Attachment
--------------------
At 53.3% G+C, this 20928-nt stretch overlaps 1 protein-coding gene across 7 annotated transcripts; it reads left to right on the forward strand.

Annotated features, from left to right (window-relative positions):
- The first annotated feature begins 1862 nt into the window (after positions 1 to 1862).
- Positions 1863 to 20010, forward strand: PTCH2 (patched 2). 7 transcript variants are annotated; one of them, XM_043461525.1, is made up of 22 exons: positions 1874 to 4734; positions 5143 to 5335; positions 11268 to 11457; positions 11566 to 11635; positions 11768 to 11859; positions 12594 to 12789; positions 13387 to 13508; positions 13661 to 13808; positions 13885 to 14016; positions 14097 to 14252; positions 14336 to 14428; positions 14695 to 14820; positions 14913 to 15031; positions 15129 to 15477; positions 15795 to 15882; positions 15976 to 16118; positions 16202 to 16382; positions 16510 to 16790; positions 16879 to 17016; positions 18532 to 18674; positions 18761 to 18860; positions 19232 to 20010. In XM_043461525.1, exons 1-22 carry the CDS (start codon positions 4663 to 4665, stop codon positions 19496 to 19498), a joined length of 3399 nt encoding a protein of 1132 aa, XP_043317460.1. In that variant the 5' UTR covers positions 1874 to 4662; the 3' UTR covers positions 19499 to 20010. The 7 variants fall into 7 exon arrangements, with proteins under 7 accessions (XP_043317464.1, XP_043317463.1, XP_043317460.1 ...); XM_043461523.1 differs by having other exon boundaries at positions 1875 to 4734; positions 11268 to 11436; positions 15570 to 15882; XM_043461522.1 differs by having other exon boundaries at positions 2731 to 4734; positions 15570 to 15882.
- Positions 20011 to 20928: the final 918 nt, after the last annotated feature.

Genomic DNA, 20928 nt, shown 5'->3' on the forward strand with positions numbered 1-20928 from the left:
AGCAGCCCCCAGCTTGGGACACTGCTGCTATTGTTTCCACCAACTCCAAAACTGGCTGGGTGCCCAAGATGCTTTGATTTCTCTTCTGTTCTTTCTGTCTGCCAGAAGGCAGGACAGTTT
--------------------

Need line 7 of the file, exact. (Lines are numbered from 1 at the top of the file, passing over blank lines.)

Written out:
AGCAGCCCCCAGCTTGGGACACTGCTGCTATTGTTTCCACCAACTCCAAAACTGGCTGGGTGCCCAAGATGCTTTGATTTCTCTTCTGTTCTTTCTGTCTGCCAGAAGGCAGGACAGTTT